Open Government

PUBLIC RECORDS LITIGATION: Condition Precedent for Seeking Attorneys’ Fees Against the State

In a recent case – State of Florida, Department of Economic Opportunity v. Consumer Rights, LLC – the First District of Appeal reversed the trial court’s award of attorney’s fees under Florida’s public records law, because the party seeking the public records failed to give notice of the claim for attorney’s fees to the Department of Financial Service at the time it filed the complaint pursuant to Section 284.30, Florida Statutes.

Section 284.30, Florida Statutes, provides as follows:

State Risk Management Trust Fund; coverages to be provided.—A state self-insurance fund, designated as the “State Risk Management Trust Fund,” is created to be set up by the Department of Financial Services and administered with a program of risk management, which fund is to provide insurance, as authorized by s. 284.33, for workers’ compensation, general liability, fleet automotive liability, federal civil rights actions under 42 U.S.C. s. 1983 or similar federal statutes, and court-awarded attorney’s fees in other proceedings against the state except for such awards in eminent domain or for inverse condemnation or for awards by the Public Employees Relations Commission. A party to a suit in any court, to be entitled to have his or her attorney’s fees paid by the state or any of its agencies, must serve a copy of the pleading claiming the fees on the Department of Financial Services; and thereafter the department shall be entitled to participate with the agency in the defense of the suit and any appeal thereof with respect to such fees. (Emphasis added.)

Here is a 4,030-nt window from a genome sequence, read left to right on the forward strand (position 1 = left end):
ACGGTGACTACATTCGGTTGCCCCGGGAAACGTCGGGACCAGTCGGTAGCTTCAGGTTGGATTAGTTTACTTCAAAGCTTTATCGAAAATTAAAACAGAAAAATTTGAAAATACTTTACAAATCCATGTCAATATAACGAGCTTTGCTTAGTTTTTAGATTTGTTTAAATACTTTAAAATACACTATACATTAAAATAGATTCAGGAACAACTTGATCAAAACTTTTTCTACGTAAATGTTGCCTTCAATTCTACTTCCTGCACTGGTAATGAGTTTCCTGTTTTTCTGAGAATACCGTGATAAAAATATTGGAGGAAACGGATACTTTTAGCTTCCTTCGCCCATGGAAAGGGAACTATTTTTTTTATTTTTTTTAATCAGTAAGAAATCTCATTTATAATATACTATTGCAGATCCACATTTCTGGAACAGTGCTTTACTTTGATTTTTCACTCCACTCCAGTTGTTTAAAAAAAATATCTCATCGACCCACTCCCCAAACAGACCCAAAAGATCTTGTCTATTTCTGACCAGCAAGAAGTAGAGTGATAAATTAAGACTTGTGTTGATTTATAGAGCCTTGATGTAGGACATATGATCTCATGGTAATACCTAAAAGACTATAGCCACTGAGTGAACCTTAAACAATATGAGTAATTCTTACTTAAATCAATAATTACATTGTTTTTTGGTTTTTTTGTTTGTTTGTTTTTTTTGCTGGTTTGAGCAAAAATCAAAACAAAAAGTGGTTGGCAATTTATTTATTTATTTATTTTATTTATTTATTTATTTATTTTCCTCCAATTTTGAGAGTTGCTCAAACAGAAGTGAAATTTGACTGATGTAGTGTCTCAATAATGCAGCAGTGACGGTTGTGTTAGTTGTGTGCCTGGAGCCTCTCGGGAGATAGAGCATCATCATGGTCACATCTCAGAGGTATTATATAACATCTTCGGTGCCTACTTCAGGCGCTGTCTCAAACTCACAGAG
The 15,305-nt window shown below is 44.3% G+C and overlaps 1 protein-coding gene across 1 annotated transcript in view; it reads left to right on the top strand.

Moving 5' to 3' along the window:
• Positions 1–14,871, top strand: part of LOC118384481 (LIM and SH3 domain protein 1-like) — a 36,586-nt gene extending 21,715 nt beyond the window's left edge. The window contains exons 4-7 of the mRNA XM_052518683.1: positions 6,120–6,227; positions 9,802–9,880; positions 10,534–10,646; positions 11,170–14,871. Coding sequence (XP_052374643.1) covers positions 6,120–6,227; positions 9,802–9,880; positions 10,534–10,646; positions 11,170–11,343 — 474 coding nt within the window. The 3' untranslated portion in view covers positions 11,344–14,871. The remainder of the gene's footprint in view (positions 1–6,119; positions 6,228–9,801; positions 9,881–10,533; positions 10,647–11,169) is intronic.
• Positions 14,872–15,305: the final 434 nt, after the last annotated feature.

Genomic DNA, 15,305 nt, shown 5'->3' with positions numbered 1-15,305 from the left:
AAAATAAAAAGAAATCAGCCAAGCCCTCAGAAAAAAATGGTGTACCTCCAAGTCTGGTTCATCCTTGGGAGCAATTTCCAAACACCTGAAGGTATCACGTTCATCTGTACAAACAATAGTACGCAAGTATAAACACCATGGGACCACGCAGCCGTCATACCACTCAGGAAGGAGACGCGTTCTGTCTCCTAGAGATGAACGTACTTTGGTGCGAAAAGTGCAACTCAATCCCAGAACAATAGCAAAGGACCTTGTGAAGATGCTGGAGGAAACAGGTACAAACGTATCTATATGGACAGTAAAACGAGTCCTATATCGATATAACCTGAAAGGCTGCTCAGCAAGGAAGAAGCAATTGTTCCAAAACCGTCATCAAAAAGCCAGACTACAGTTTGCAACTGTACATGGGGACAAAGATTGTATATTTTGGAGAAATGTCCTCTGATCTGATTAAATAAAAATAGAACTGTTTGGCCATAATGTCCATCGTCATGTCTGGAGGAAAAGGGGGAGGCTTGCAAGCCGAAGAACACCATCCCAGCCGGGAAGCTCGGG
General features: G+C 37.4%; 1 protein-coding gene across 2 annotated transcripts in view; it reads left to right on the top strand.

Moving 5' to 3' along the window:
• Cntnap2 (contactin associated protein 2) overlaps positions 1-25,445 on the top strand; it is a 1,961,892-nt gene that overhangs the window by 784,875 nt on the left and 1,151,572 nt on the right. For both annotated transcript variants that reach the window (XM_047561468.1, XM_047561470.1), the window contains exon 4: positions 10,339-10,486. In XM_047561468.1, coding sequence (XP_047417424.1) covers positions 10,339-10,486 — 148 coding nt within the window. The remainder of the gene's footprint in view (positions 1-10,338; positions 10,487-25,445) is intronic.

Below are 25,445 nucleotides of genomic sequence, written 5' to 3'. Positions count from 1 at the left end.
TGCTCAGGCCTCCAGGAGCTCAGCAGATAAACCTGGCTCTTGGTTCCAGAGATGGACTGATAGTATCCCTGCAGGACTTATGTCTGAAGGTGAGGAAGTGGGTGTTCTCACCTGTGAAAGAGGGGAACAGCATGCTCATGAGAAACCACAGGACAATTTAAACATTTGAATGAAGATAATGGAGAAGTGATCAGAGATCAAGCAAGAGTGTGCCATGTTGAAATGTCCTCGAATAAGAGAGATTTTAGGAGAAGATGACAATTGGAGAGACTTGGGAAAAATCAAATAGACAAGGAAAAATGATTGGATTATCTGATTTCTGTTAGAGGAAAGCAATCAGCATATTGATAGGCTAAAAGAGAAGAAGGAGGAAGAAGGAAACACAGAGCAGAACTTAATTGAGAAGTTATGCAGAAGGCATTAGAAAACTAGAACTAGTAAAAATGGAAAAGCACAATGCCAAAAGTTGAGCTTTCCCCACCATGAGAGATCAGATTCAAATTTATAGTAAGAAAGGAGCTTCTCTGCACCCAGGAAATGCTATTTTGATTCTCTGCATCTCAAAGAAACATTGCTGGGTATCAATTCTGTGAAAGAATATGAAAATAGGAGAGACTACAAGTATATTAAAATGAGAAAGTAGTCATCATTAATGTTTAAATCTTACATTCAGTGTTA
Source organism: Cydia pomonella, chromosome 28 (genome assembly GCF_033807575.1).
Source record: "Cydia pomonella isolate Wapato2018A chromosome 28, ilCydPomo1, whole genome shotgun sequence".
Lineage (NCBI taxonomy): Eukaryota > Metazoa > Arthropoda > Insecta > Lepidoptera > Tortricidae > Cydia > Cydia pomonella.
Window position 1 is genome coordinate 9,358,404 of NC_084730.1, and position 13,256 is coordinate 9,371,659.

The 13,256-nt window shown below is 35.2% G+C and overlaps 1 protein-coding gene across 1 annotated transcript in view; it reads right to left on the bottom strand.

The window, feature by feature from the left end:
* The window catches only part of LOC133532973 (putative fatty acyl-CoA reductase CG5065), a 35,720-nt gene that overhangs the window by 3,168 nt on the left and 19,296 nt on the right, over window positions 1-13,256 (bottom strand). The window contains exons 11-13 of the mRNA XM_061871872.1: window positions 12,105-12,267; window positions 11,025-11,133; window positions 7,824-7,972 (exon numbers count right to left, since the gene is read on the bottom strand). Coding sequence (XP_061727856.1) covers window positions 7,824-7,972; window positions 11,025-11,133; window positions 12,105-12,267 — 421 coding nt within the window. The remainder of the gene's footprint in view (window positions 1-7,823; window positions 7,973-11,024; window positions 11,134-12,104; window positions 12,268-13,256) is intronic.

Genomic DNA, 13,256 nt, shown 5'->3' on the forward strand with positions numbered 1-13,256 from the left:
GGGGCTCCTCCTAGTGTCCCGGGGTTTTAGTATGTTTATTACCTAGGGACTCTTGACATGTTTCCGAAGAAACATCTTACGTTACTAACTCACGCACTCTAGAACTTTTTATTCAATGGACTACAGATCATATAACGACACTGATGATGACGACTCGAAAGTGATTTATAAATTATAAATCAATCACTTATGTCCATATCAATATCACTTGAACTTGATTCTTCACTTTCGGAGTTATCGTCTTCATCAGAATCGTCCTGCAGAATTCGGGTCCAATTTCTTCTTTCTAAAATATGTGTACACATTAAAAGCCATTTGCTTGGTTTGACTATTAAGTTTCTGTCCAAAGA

In its opinion, the Court noted that “[t]he statute explicitly excludes eminent domain, inverse condemnation, or Public Employees Relations Commission suits from this statute’s requirements. If the Legislature sought to exclude public records cases from these requirements, it would have listed it with the other exclusions. As such, the plain language of the statute shows that the Legislature intended to include public records cases within its purview.”

Accordingly, the Court concluded that the notice requirement of Section 284.30 was a condition precedent to the award of attorney’s fees and reversed the award of fees in this case, despite a finding by the trial court that the agency had “unjustifiably delayed in producing the records” in violation of Chapter 119, Florida Statutes.
A motion for rehearing has been filed with the Court.

For more information regarding this issue or other open government issues, contact Mark Herron at mherron@lawfla.com